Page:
Do cats always land on their feet? It depends what height you drop them from.
A note in Barbara Pym's diary instructs: "Read some of Jane Austen's last chapters and find out how she manages all the loose ends." Next entry, a fairly typical one: "The Riviera Cafe, St. Austell is decorated in shades of chocolate brown. Very tasteless, as are the cakes." This was written in 1952. She was 38, had published two novels, Some Tame Gazelle and the resplendent Excellent Women, and was at work on the next. It had taken 15 years of dutiful revising and circulating it around for Some Tame Gazelle to find a publisher. During the rewrites she had tried to heed her agent's advice to "be more wicked, [...]
Though I am no longer by any metric young, this year I've taken to heart a lot of Choire's advice to young people on the subject of "operators, divas, drama queens, vampires, bitter underminers and soulless careerists." To those categories one of my other favorite advice-givers, Nancy Hawkins, would propose an addition, or at least a subset: the pisseur de copie.
Mrs. Hawkins, the young widow narrator of Muriel Spark's A Far Cry from Kensington is probably best known for her diet tips: “It’s easy to get thin. You eat and drink the same as always, only half. If you are handed a plate of food, leave half; [...]
"New research shows ginger moggies are cat owners’ favourites, because they are perceived as friendly and lovable. In contrast, white cats are seen as aloof and distant, tabby cats as intolerant and black cats – as befits their depiction in folklore – as unlucky and mysterious."
"Black plague, it would seem, is alive and well in Oregon. According to CBS News, authorities believe that a man contracted the infamously deadly plague from a stray cat while attempting to dislodge a mouse from its mouth. During the exchange, the cat decided to take a chunk out of the poor guy, effectively transferring the disease to his blood stream. The altercation between man and beast took place on June 2nd, after which the man experienced a severe fever. By June 8th, he was very sick, prompting a visit to a nearby hospital."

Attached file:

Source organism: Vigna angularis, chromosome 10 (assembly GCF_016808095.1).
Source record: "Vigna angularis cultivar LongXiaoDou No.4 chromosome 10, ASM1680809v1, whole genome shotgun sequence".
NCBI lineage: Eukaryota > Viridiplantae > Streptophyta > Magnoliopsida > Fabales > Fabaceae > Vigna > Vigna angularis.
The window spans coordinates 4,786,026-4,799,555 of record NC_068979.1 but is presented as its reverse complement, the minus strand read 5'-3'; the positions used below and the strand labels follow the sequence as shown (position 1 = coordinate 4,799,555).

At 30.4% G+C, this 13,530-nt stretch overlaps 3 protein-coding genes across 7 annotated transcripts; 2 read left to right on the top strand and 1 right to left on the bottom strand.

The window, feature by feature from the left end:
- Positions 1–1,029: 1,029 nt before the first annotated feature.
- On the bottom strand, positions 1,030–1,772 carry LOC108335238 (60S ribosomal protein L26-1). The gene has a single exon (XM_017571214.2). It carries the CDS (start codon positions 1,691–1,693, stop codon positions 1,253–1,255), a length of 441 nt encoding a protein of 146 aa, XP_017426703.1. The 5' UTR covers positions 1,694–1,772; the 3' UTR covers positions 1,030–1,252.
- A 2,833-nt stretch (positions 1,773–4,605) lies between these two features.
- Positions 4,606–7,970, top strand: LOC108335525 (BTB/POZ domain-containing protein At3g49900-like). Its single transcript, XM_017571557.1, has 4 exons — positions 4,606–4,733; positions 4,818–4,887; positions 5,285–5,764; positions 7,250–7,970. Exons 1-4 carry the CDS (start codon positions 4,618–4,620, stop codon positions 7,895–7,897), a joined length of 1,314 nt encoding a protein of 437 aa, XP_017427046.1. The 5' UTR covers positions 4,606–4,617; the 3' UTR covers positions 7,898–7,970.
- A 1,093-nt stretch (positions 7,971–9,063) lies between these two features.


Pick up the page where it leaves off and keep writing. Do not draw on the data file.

"'Socializing' a cat that’s been living on the streets takes a tremendous amount of commitment, and many are beyond it—as Ludacris says, you can’t turn a ho into a housewife—and there are too many of them for the shelters to take in and let linger."
Cats are weird little creatures that we invite into our homes, even though they are armed with sharp bits that can rend our skin and poke out our eyeballs. They crap in boxes of sand, and they shed fur everywhere unless they're hairless, in which case you've got a whole other host of problems to deal with. They eat disgustingly stinky food, occasionally puke up hairballs, and go through phases of inexplicable 5 a.m. yowling. It's no wonder cat lovers are so defensive and neurotic and absolutely obsessed. Perhaps we have Stockholm syndrome.
In a world where people watch TV shows dedicated to legit DSM diagnoses, it was a no-brainer [...]